Hurricanes cause a lot of human and economic destruction. Those who died cannot be recovered but the infrastructure can be rebuilt. Irma and Harvey have caused a lot of loss to America, so, the reconstruction costs will be huge. There are estimates about it, and the results may surprise you. Joel Myers, the President of AccuWeather, estimates that the damage caused by Irma is about $100 billion. This is around 0.5 percent of the U.S. economy. The destruction caused by the Hurricane Harvey is almost twice more than Irma's. At about $190 billion, it is equal to one percent of the U.S.

Gross Domestic Product (GDP). Harvey has been the most expensive weather disaster in American history.

The US economy will lose speed

The damage caused by both hurricanes is equal to 1.5 percent of the U.S. economy. This will reduce economic growth as it will take a time to rebuild all that has been devastated. There is already higher unemployment, property damage, agricultural losses, damaged infrastructure, affected houses, economic activities that were impacted by the storms. The losses will be felt by a high percentage of the population because some properties are not covered by insurance. Millions of people have already been evacuated, so, this event is already affecting their lives and incomes.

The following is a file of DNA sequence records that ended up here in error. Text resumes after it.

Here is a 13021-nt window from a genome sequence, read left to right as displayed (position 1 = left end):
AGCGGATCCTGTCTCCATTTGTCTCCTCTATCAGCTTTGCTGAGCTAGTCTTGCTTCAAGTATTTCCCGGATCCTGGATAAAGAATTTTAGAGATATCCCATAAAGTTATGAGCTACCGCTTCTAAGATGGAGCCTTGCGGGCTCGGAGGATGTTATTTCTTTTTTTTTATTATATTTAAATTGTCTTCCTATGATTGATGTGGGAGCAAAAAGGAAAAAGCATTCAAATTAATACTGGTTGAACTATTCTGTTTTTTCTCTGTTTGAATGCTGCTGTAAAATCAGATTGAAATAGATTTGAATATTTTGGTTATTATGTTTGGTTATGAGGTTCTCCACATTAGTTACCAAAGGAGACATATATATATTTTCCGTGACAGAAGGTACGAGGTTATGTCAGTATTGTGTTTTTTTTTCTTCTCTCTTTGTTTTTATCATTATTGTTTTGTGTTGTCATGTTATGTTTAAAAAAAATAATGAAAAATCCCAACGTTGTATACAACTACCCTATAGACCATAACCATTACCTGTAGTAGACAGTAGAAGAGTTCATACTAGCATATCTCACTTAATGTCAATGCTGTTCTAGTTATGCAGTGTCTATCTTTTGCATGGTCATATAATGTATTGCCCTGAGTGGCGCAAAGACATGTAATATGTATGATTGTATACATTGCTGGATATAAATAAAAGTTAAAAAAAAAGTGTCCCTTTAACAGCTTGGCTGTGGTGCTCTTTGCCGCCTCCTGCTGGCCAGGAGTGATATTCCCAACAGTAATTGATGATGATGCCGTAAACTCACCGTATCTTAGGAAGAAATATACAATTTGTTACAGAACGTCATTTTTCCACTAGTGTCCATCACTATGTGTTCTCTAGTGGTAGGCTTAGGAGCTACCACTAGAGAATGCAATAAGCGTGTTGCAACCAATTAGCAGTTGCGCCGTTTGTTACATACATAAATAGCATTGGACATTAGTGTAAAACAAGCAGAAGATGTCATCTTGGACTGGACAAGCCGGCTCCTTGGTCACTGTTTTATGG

There were at least five deaths in Florida while Irma advanced through the state causing pain and destruction. Irma reached even 142 miles per hour at its peak moment. There were at least 27 deaths in the Caribbean region, where the hurricane first landed before hitting the United States. A lot of islands in that area have been seriously hit.

In Florida, more than 4 million inhabitants have no energy at all.


Many U.S. cities and towns imposed curfews because some people tried to take advantage of the natural disaster. There were burglaries and looting, so, the police arrested some people. Irma also affected Georgia, and tens of thousands have no energy, though to a lesser degree than Florida.

Irma will keep advancing

At first, the hurricane affected the Caribbean region, but later it hit the Keys. Irma also swamped many areas of Miami and Naples bringing winds, rain, and flooding, then, it moved to the north of Florida. Next, it will move to Alabama, Georgia, and Tennessee where strong rains and flooding could take place. There are many days of destruction and suffering ahead.